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We offer a wealth of knowledge around all things Wildflower

As world leaders prepare to gather at COP27 amid a global energy crisis, climate change and renewables are sharply in focus. At the same time, increasing climate resilience across food systems will be needed to counter rising hunger and malnutrition, according to UN General Assembly President Abdulla Shahid.

Agrivoltaic farming could be a solution to not just one but both of these problems. This guest blog from Adrian Johansen covers how Agrivoltaic farms could also benefit the UK’s wildflower population.  Adrian is a freelance writer who specialises in sustainability and climate change issues and can be found on Twitter

 

There are few things lovelier or more soothing to the human spirit than the sight of a meadow teeming with vibrant wildflowers. Today, however, as more land is being appropriated for urban development and as the ravages of climate change threaten those ecosystems that have as yet remained undeveloped, the sight of rolling hills painted every colour of the rainbow by prolific blooms is increasingly rare.

The good news, though, is that there is hope for preserving and even revitalising wildflower populations across the U.K. and around the world. Agrovoltaic farming, which refers…

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It may be short in nature, but our Low Growing Limited Release mix certainly packs a punch!

 

Our in-house R&D team are never ones to let the grass grow under their feet and they’ve spent a considerable amount of time perfecting our latest Limited Release. Meet our species-rich Low Growing product!

Low Growing evolved from a specific request for a product that would be suitable for road verges and other areas where line of sight is a specific and required consideration.

This product is aimed at projects where biodiversity needs to be enriched or replenished at a site but there are height restrictions to adhere to. Examples may include road verges, roundabouts or near a building.

Growing to a height of approximately 40-50cm, this flora-rich mix has the added benefit of incorporating a few highly scented species which, when disturbed, throw up a heady scent and attract a considerable number of insects.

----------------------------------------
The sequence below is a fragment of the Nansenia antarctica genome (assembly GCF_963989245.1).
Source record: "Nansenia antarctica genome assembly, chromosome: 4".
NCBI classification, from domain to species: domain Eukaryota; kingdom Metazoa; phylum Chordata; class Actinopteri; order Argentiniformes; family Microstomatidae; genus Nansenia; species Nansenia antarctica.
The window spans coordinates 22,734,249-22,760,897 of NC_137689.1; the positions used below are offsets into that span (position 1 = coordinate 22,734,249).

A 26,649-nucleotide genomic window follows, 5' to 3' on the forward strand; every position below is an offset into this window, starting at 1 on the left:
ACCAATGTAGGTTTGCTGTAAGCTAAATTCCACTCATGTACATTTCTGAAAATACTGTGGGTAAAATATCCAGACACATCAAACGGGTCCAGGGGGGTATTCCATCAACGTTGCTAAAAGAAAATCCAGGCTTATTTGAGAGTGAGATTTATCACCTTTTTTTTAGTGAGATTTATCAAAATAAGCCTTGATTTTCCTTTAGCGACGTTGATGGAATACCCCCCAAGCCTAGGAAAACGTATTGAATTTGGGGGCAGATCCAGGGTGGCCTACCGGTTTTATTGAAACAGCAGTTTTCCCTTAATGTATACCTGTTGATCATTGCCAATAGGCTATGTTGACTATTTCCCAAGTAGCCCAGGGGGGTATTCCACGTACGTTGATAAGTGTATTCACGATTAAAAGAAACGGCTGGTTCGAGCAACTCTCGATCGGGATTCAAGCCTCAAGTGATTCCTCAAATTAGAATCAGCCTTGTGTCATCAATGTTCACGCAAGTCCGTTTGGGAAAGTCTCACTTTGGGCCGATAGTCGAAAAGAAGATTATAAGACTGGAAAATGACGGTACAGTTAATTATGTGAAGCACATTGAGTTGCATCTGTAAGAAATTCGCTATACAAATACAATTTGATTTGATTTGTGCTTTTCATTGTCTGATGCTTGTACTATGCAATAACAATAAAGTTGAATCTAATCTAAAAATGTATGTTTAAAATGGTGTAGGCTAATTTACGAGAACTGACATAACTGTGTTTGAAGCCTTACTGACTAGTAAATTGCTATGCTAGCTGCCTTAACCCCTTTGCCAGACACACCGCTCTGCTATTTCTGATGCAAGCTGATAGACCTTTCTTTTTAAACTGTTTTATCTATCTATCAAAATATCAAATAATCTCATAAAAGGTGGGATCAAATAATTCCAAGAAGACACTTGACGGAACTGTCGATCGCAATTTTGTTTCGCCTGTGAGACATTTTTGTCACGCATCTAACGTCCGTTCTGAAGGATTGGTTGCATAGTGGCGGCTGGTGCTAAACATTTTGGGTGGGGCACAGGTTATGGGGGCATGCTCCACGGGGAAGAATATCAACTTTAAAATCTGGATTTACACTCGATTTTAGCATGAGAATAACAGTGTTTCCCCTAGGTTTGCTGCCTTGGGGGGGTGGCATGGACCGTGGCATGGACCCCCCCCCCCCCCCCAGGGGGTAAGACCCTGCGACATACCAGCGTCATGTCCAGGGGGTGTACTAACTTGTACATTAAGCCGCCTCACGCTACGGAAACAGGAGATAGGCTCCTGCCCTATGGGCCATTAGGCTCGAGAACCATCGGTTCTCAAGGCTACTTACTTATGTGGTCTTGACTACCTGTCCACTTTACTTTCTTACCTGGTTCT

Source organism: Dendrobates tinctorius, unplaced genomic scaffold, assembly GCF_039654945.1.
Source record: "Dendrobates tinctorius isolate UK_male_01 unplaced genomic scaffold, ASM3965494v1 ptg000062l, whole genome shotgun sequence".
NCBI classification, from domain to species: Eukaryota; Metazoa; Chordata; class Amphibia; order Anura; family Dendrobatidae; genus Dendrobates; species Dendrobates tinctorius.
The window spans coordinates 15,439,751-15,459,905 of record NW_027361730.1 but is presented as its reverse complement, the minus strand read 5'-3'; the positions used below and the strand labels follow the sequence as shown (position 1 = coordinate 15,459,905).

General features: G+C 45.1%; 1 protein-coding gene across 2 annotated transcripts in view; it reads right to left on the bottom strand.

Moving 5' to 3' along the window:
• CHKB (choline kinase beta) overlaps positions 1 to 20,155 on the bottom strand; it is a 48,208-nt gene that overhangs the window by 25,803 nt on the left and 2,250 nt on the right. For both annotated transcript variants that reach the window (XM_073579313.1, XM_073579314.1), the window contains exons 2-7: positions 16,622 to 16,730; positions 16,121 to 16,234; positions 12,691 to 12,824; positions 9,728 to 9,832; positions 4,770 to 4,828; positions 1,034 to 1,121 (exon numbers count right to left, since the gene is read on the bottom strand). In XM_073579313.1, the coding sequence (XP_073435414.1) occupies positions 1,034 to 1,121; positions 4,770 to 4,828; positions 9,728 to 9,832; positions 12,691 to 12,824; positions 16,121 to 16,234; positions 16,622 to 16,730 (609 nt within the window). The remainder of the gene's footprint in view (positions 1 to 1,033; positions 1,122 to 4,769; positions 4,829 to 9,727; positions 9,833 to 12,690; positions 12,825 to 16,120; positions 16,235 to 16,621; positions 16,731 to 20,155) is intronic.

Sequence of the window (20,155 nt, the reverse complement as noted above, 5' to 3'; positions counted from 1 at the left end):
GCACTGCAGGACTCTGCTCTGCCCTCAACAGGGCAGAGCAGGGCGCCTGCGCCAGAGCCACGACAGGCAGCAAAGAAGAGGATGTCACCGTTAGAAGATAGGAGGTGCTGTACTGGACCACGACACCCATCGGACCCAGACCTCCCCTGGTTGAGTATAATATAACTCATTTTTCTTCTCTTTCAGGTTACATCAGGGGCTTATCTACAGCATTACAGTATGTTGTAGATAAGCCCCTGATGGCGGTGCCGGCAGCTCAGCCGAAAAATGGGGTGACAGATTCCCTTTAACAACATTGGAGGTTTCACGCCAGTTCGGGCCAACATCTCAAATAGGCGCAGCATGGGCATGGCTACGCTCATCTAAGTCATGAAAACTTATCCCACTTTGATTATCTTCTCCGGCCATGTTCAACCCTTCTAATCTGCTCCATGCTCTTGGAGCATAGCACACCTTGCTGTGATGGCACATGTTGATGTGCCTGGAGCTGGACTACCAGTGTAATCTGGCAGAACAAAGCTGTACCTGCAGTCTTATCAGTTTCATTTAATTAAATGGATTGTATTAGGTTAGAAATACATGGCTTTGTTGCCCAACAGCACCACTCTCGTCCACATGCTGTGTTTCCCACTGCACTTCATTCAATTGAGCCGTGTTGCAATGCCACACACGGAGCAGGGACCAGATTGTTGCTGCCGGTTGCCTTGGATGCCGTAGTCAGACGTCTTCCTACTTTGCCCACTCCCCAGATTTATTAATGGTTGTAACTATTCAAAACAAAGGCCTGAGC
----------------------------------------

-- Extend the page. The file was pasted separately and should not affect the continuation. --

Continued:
With a minimum of 90% wildflowers and designed to produce a dense sward of hardy perennial native and naturalised species, Low Growing also has some ornamental grasses included which add texture and a changing colour scheme to the…

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With the recent news of the financial markets reaction to Chancellor Kwasi Kwarteng mini-budget, particularly how the Pound is now at an all time low against the dollar this guest blog from Adrian Johansen is most timely.  Adrian is a freelance writer who specialises in sustainability and climate change issues and can be found on Twitter

 

Awareness of biodiversity and the loss of wildflowers has grown in the last few years. Monty Don and David Attenborough advocate famously for better protection for wildflowers on shows like “Gardeners World” and “The Green Planet.”

However, recent droughts and the need for more housing have put the calls for greater wildflower protection on the back burner. This puts our greenspaces at risk, as bills like the Environment Act need greater public support to be effectively implemented in the U.K.

It’s the same story across the pond. The climate crisis may put the iconic open prairies that stretch across the central U.S. at risk, as excessive heat and drought will cause inhospitable conditions for plant life.

Grassland and Wildflower Policies

In the U.S., the Trump administration rolled back 100 environmental protections. Many of these protections sought to…

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The first thing that comes to mind when someone hears the word “flower” is probably something like a rose or a tulip. And while these flowers are definitely extremely beautiful and a common gift, they often overshadow the beauty of wildflowers.

That being said, there are still many people who truly love and appreciate wildflowers. These botanists, photographers, and self-proclaimed flower hunters post photos of their findings on social media and become real sensations. Hence, here are 16 inspiring wildflower Instagram influencers in 2022 with both big and small fanbases.

#1 Yaz.Bouss (@yaz.b_photography)

Based in Australia, Yaz.Bouss loves sharing photos of local flora and fauna with his followers. You will find pictures of Donkey Orchids, Honeyeaters, Scarlet Banksia, Eucalyptus Rhodantha, Drosera, and many others on his page. Sometimes he even posts pictures of sunsets and sunrises and you will even see some rare pictures of parrots and other birds while plants and flowers dominate on his page.

#2 A Swiss Botanist (@swissbotanist)

As the name suggests, A Swiss Botanist is an amateur botanist and plant hunter from Switzerland. This page features flowers and plants that range from Trifolium Alpinum…

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Maintenance of wildflower meadows is an important consideration. In this month’s timely blog, we’re sharing some of our best-practice insights with you.

Wildflower meadows require minimal maintenance – this is one of their many benefits. However, every autumn your meadow will require some attention.

With the months of September and October becoming increasingly milder, we are finding that many are choosing to push their wildflower maintenance back to mid-October or even later. However, do be aware that our grass free Native Enriched turf does require a cut by late September. This will allow the area to grow back before the weather turns colder and gives a reasonable amount of coverage over the course of the winter months.

As part of our extensive Research & Development undertaking, we focus on different cutting and removal regimes for wildflower areas to better understand the impact on growth, health and species diversity. Over time, this has allowed us to continue to update our best-practice advice on the best techniques for different sites and circumstances.